In the MSP world, we see technology problems that come in every shape and size. While some of these issues are somewhat inevitable, many of them can be avoided. Here are some common mistakes people make that can cause more harm to their computer than they are probably aware of.
9 Common Mistakes that can Ruin Your Computer
Wanting the latest versions of software definitely has its perks. You know that the latest standards in compliance and security will be in place, UIs and overall usability are better, and they are overall just better at their core objective. Beta applications are usually free and give you a chance to sample new features and technologies before they are released to the general public. But, there is a reason they haven’t been released to the public yet: they are still being tested. The more applications you download, the more you risk downloading one that either includes malicious code or is poorly written and causes your system to crash.
Plugging a Computer Directly into a Wall
Plugging your computer directly into a wall without any kind of surge protection is a mistake that can physically destroy your computer. Everyday power surges that result in the electrical current being interrupted and then starting back again can cause damage to your electronic devices. This doesn’t always look like a full power outage or an electrical storm. In fact, power surges often are nothing more than someone turning on an appliance, such as a hair dryer, that is plugged into the same circuit. Protect your systems from this kind of damage by making sure that your computer is always plugged into a surge protector, and not directly into the wall. You should actually follow this advice for all of your major electronics, not just your computer. If you want to go one step beyond that, get an Uninterruptible Power Supply (UPS) which is battery operated and keep you supplied with power in the event of an outage.
Surf the Internet without a Protection
Many threats that exist to most users today come from the Internet. You have to make sure that your system is protected from these threats, even if you think you are only browsing safe sites. Make sure that you have a firewall, antivirus, and anti-spyware programs installed and configured. Yes, even your home Wi-Fi needs a firewall. Some modems or routers come with a firewall built-in, but you still have to make sure it is turned on.
Failure to Run Updated Antivirus Programs
We have said this before, and we will undoubtedly say it again: outdated Antivirus is useless. Every time a software vendor releases an update to their antivirus it comes with patches and additions that enable it to protect modern threats. Malware and other threats evolve fast. In fact, as we reported in our blog post about IT Security Myths, the AV-TEST Institute has registered more than 110,000,000 new types of malware so far this year. Between October and November of this year, 11,000,000 new types of malware were reported. Just in case anyone thinks that is a typo, 11,000,000. Keeping that in mind, how well do you think antivirus that was last updated two years ago can protect you? Hint: not very well.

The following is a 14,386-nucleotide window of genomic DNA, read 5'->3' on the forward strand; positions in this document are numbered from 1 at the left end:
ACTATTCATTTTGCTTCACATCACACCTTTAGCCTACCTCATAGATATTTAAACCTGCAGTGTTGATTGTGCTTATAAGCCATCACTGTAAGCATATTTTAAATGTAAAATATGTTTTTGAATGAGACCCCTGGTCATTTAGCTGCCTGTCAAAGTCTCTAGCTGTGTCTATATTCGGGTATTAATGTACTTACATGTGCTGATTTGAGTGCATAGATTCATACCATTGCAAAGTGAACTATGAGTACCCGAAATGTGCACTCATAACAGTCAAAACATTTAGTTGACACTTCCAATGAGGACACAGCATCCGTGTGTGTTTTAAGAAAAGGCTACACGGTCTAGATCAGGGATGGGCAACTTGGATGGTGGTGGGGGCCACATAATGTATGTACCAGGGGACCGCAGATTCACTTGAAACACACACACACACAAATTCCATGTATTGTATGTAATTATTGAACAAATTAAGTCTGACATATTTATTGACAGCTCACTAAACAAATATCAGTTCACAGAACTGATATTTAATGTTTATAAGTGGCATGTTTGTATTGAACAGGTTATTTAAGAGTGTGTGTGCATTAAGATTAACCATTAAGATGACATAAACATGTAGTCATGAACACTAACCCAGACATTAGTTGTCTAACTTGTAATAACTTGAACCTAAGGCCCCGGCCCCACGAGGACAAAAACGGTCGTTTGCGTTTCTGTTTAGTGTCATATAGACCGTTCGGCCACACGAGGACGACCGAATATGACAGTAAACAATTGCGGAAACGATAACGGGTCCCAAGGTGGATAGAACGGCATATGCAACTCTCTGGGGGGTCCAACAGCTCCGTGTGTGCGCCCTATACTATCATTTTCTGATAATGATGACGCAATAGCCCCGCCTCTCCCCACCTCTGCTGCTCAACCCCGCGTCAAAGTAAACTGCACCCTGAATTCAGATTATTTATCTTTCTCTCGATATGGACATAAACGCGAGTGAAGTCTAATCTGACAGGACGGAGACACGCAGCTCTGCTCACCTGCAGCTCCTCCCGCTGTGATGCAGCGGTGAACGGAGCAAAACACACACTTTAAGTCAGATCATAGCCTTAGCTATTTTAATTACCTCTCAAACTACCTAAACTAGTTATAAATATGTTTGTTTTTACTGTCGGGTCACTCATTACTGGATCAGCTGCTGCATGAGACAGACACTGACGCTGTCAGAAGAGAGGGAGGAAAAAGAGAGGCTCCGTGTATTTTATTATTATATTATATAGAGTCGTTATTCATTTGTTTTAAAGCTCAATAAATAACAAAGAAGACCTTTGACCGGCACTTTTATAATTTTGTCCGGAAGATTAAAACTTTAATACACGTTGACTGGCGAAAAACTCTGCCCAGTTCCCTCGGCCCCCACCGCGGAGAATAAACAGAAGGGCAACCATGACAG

Operating on a Full Disk
Operating on a completely full disk is bad disk management. There is no way that it won’t make your computer run significantly slower, if it can run at all. A completely full disk can make it extremely hard for your computer to be able to find the information you are requesting from it. Even if you are very good at deleting files once you are done with them,
Operating on a Badly Fragmented Disk
One of the risks of installing and uninstalling lost of programs is disk fragmentation. Disk fragmentation occurs because of the way information is stored on the disk: On a new, clean disk, when you save a file it’s stored in contiguous sections called clusters. If you delete a file that takes up, for example, five clusters, and then save a new file that takes eight clusters, the first five clusters’ worth of data will be saved in the empty space left by the deletion and the remaining three will be saved in the next empty spaces. That makes the file fragmented, or divided. Because the file is divided, the disk’s read head takes longer to retrieve it because it has to pull parts from various locations.
Yanking a Chord out of Your Computer
This one seems like common sense, but chords come in many shapes and sizes. Some just click into place, but others are actually screwed in. If you just yank out the chords you run the risk of damaging the chord, or worse, damaging the port on your computer. This could make it so that you could no longer use that chord port, and depending on what the chord is, make it very difficult to operate.
Clicking on Things You Shouldn’t
All the security systems in the world cannot combat you clicking on malware or spam and essentially inviting hackers into your system. Before you click on anything that is a pop-up or an email that you don’t recognize, you should verify the source. Keep in mind that these items are designed specifically to trick you into thinking they are legitimate. But once the virus is in, its all damage control after that point.
Blocking Air Vents
All computers have air vents that are used to dissipate heat. Blocking these vents can cause your computer to overheat, which can do quite a bit of damage to your systems internal components. Make sure you know where the vents on your system are and that are is properly circulating through them. Even if the position of the vents is fine, these vents can very easily get dirty. Check out our blog post to learn more about how to clean these vents to make sure that they can continue to circulate air properly.
Make sure you know how to avoid these mistakes. And above all, make sure that your data is backed up, so that if one of these or any other problem were to occur with your system, you would be able to recover your information.